Feline Upper Respiratory Infection

Author

Categories

Share

What Is Feline Upper Respiratory Infection?
Feline upper respiratory infection is a common illness in cats. It’s similar to a cold, but it can be much more serious. It’s caused by different viruses or bacteria, and it targets the upper airway — the nose, throat, and sinuses — rather than the lungs.

Feline Upper Respiratory Infection Symptoms
Symptoms differ depending on the cause and location of the infection, but some common clinical signs of upper respiratory problems in cats include:

Sneezing
Congestion
Runny nose
Cough
Clear to colored nasal and eye discharge
Gagging, drooling
Fever
Loss of or decreased appetite
Nasal and oral ulcers
Squinting or rubbing eyes
Depression
Lethargy
Hoarse voice
Feline Upper Respiratory Infection Causes
By far, viruses are the most common causes of upper respiratory infections in cats. About 80%- 90% of infections are viral, while most of the rest are caused by bacteria. The most common culprits often show up in shelters and multi-cat households:

Feline herpesvirus. This is related to the virus that causes chickenpox and cold sores in people, but cats can’t give it to their owners.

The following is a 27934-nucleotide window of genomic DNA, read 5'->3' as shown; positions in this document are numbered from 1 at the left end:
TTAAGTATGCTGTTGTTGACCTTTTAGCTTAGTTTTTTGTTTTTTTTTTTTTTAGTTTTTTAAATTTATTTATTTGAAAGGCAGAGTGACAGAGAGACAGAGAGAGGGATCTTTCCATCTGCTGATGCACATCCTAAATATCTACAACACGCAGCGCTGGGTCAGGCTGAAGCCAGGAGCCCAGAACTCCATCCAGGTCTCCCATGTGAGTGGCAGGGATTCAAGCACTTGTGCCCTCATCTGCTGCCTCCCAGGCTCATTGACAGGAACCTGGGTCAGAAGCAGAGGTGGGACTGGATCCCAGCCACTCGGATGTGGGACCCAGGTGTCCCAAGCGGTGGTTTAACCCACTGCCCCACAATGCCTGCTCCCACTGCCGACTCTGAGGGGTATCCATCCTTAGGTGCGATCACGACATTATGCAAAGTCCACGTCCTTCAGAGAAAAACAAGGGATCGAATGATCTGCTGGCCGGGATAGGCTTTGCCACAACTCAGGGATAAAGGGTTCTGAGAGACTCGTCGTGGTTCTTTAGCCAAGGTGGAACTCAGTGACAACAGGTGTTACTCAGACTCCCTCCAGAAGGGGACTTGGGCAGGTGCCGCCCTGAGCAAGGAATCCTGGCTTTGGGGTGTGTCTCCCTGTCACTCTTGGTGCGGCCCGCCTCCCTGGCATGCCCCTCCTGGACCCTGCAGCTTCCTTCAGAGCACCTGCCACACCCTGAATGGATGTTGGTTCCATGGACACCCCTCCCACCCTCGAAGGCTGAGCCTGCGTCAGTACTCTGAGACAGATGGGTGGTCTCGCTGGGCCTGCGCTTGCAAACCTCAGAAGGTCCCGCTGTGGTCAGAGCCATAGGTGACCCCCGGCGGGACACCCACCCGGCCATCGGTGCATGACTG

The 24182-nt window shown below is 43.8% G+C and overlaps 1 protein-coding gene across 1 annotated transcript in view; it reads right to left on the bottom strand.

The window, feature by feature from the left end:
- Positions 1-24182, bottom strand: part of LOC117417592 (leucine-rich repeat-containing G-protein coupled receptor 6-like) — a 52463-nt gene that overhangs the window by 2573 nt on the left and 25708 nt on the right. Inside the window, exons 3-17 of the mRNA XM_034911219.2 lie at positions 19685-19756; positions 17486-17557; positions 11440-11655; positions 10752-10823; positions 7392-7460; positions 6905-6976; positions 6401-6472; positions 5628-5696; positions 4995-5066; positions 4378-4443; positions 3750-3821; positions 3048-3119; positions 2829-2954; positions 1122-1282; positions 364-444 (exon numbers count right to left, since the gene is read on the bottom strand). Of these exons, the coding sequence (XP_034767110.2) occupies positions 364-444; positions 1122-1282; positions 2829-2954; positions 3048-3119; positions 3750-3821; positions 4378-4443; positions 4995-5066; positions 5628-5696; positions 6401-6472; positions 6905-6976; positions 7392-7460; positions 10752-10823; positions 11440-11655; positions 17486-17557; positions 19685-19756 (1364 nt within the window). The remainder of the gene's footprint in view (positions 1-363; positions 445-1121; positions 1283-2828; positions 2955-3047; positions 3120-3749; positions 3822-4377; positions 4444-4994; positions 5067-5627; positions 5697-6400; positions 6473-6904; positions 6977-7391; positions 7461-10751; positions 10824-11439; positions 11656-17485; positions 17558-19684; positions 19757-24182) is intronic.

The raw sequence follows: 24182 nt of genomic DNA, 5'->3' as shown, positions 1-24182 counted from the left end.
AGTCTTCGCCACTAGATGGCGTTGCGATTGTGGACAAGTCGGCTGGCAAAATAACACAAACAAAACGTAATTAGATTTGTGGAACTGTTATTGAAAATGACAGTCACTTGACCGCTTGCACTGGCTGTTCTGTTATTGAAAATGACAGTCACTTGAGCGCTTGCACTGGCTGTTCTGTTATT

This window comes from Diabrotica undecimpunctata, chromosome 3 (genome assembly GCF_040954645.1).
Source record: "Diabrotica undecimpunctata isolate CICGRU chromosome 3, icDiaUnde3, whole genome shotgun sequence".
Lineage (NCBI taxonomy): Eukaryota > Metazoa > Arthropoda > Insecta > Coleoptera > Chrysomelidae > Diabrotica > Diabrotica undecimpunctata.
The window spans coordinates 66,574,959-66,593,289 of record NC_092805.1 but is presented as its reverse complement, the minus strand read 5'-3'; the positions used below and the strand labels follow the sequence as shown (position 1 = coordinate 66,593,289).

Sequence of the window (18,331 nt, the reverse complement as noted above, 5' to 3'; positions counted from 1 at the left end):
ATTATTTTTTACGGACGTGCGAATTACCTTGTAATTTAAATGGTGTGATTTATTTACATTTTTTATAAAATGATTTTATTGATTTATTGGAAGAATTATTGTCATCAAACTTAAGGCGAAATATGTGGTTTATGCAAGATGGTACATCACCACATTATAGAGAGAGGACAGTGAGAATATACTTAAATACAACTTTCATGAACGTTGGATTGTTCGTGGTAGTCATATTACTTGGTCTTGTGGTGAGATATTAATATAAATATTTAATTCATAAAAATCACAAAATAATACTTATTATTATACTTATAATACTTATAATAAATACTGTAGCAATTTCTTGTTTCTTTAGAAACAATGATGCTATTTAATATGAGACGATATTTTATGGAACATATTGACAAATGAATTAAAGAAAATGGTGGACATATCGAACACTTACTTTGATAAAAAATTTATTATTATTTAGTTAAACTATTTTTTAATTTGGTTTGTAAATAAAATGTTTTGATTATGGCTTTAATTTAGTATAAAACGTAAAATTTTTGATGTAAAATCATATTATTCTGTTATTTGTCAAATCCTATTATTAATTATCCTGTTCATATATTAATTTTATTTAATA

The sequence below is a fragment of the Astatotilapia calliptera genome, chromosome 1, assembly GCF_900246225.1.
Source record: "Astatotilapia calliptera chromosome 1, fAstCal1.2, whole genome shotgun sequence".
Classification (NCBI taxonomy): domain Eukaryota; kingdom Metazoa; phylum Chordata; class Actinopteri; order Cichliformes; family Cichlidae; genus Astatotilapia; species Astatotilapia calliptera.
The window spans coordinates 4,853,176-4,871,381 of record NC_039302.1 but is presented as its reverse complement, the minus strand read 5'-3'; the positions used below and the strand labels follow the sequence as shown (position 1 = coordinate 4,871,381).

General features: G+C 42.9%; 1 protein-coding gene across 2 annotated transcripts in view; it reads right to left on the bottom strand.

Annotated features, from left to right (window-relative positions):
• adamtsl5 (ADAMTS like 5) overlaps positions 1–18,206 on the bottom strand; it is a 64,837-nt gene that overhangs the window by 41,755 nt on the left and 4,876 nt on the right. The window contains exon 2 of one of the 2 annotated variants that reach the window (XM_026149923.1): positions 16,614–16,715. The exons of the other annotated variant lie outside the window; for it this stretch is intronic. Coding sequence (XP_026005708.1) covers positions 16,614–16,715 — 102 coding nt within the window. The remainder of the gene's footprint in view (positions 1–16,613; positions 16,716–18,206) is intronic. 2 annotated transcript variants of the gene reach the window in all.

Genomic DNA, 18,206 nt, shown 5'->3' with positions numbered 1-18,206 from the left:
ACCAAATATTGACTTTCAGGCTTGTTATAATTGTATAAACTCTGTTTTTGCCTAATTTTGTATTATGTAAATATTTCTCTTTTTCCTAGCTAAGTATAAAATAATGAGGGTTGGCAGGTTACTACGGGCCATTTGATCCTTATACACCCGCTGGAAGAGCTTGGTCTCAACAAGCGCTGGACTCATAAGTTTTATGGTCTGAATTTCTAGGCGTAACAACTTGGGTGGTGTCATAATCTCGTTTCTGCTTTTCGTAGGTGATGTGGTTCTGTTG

Feline calicivirus. This highly contagious virus causes a mild to severe respiratory infection and oral disease.
Chlamydia. Runny eyes are a typical sign of this bacterial infection.
Bordetella. This bacterial infection is usually associated with stress and overcrowded living conditions. It’s more common in dogs.
Fungus. Cats can pick up fungal infections by being exposed to bird droppings and decaying plants.
Viruses are found in the saliva, tears, and nasal secretions of infected cats. They’re easily spread through direct contact, like touching and grooming, or when cats cough and sneeze on each other. Viruses can also live on surfaces cats share, like food and water bowls or litter boxes. People can spread them from one cat to another with contaminated hands or clothing.

Most cats that get feline herpesvirus will carry it for the rest of their lives. They may be able to spread it even if they don’t seem sick. That can include a mother cat with a new litter of kittens.

Author

Share